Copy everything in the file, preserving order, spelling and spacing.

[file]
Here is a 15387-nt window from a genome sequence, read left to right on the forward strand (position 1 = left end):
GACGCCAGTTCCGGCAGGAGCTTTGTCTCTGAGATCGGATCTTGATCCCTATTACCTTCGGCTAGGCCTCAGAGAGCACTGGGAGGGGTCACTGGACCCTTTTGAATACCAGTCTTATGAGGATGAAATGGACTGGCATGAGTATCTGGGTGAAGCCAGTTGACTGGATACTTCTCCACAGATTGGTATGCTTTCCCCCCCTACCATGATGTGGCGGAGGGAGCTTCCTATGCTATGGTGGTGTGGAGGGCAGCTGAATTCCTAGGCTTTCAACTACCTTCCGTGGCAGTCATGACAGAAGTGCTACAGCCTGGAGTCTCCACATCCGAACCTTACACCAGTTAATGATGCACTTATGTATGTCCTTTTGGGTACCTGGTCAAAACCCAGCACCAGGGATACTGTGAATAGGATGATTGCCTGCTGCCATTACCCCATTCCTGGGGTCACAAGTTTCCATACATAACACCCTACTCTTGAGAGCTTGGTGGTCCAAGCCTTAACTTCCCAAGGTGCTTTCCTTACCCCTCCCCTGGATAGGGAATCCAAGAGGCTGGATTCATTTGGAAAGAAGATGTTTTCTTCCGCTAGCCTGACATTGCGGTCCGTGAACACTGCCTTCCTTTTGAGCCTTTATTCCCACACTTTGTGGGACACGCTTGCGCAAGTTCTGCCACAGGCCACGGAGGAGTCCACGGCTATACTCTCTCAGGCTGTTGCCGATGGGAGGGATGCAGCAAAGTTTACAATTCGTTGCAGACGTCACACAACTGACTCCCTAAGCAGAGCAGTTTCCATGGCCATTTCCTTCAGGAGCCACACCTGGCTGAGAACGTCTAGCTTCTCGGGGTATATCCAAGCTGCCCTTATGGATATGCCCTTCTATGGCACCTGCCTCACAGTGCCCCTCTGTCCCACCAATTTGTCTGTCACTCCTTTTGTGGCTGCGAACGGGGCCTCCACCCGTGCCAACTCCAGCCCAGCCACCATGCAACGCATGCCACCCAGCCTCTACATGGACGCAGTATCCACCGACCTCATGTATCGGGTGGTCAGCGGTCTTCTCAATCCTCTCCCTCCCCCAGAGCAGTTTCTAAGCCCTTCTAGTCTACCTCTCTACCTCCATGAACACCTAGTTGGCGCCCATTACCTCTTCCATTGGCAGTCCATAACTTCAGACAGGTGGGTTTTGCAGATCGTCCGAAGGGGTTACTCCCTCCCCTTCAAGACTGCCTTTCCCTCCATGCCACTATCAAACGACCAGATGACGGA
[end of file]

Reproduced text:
Here is a 15387-nt window from a genome sequence, read left to right on the forward strand (position 1 = left end):
GACGCCAGTTCCGGCAGGAGCTTTGTCTCTGAGATCGGATCTTGATCCCTATTACCTTCGGCTAGGCCTCAGAGAGCACTGGGAGGGGTCACTGGACCCTTTTGAATACCAGTCTTATGAGGATGAAATGGACTGGCATGAGTATCTGGGTGAAGCCAGTTGACTGGATACTTCTCCACAGATTGGTATGCTTTCCCCCCCTACCATGATGTGGCGGAGGGAGCTTCCTATGCTATGGTGGTGTGGAGGGCAGCTGAATTCCTAGGCTTTCAACTACCTTCCGTGGCAGTCATGACAGAAGTGCTACAGCCTGGAGTCTCCACATCCGAACCTTACACCAGTTAATGATGCACTTATGTATGTCCTTTTGGGTACCTGGTCAAAACCCAGCACCAGGGATACTGTGAATAGGATGATTGCCTGCTGCCATTACCCCATTCCTGGGGTCACAAGTTTCCATACATAACACCCTACTCTTGAGAGCTTGGTGGTCCAAGCCTTAACTTCCCAAGGTGCTTTCCTTACCCCTCCCCTGGATAGGGAATCCAAGAGGCTGGATTCATTTGGAAAGAAGATGTTTTCTTCCGCTAGCCTGACATTGCGGTCCGTGAACACTGCCTTCCTTTTGAGCCTTTATTCCCACACTTTGTGGGACACGCTTGCGCAAGTTCTGCCACAGGCCACGGAGGAGTCCACGGCTATACTCTCTCAGGCTGTTGCCGATGGGAGGGATGCAGCAAAGTTTACAATTCGTTGCAGACGTCACACAACTGACTCCCTAAGCAGAGCAGTTTCCATGGCCATTTCCTTCAGGAGCCACACCTGGCTGAGAACGTCTAGCTTCTCGGGGTATATCCAAGCTGCCCTTATGGATATGCCCTTCTATGGCACCTGCCTCACAGTGCCCCTCTGTCCCACCAATTTGTCTGTCACTCCTTTTGTGGCTGCGAACGGGGCCTCCACCCGTGCCAACTCCAGCCCAGCCACCATGCAACGCATGCCACCCAGCCTCTACATGGACGCAGTATCCACCGACCTCATGTATCGGGTGGTCAGCGGTCTTCTCAATCCTCTCCCTCCCCCAGAGCAGTTTCTAAGCCCTTCTAGTCTACCTCTCTACCTCCATGAACACCTAGTTGGCGCCCATTACCTCTTCCATTGGCAGTCCATAACTTCAGACAGGTGGGTTTTGCAGATCGTCCGAAGGGGTTACTCCCTCCCCTTCAAGACTGCCTTTCCCTCCATGCCACTATCAAACGACCAGATGACGGA